I am not a nurse but I am a clinic substitute (and substitute teacher) for a local school system. Becoming a clinic sub didn't have any special requirements besides being CPR certified (if I remember correctly) and taking a day of training on things like common communicable dieases, first aid, allergic reactions, low/high blood sugars, how to handle meds, etc. I am restricted in that I can't be a clinic sub for any elementary or middle school that has diabetics.
I've done it for about 2 years (the upcoming school yr will be my 3rd yr) and must say that I don't see the big deal about a non-nurse filling in for the school nurse as a sub. Anything longterm requires an LPN or RN, and they instruct you in training to call 911 for anything heavy-duty. Also, there is an area nurse who is on-call for any emergencies or questions you may have. In the event that a school can't find a clinic sub if the school nurse calls out, usually someone in the front office (ie the secretary) has to handle the job for the day. There has been many a time that a school's front-office staff has been happy to see me walk thru the door. I save them the hassle of having to unlock the med cabinet every time a child needs their meds, from having to check the temp of every kid with a clinic pass, from having to call the parents of every kid with too many symptoms of illness, and so on.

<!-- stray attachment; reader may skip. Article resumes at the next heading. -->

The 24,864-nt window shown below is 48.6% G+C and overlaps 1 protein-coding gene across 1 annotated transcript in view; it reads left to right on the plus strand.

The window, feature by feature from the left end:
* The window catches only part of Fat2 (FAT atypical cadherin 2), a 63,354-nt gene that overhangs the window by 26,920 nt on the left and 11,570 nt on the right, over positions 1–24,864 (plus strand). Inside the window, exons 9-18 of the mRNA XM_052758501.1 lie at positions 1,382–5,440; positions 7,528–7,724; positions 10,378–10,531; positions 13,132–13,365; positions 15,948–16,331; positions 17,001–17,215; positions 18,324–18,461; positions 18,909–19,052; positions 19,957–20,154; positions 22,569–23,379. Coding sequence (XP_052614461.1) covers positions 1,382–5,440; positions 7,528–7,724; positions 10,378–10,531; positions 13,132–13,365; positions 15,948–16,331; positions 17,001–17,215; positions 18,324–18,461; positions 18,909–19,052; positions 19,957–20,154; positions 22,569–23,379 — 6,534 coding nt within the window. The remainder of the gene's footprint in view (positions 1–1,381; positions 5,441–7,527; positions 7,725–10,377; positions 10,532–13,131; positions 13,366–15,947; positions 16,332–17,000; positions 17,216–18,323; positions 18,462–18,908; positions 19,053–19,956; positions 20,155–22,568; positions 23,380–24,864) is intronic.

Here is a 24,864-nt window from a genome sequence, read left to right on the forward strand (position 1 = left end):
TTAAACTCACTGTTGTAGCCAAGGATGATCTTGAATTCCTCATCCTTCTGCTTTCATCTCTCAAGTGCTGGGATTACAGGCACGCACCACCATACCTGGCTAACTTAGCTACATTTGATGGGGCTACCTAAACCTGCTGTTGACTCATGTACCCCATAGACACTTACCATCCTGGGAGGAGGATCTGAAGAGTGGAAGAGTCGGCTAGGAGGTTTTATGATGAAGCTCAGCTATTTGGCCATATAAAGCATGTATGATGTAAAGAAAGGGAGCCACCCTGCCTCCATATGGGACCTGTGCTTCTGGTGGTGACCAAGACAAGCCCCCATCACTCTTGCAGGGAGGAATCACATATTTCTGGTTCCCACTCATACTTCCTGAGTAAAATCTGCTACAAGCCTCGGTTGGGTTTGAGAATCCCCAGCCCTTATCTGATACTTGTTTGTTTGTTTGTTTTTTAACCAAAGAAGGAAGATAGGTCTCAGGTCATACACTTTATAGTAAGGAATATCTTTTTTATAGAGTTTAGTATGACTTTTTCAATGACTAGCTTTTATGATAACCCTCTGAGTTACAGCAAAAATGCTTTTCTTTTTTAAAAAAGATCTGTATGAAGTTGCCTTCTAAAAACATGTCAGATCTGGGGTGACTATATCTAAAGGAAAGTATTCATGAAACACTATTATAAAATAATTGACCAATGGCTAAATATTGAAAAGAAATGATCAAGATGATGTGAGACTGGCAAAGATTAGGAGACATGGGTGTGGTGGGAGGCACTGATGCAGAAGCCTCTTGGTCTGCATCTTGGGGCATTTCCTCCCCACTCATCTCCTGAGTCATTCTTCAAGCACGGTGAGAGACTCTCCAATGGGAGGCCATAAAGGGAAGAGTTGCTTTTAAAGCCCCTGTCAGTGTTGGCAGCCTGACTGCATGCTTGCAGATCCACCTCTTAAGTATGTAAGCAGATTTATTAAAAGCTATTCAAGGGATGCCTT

I would like someone to explain why they feel non-nurses should not be allowed to operate the school clinic in the nurse's absence if they have had training to do so. To be honest, of all the schools I have subbed in clinics for, there hasn't been a single situation I was not able to handle. I've encountered some interesting situations in my 2 yrs as a clinic sub but nothing I didn't feel prepared for.
Having clinic subs serves a purpose. When a school nurse has to call out, it's great for the school system to have a group of trained people available on short notice.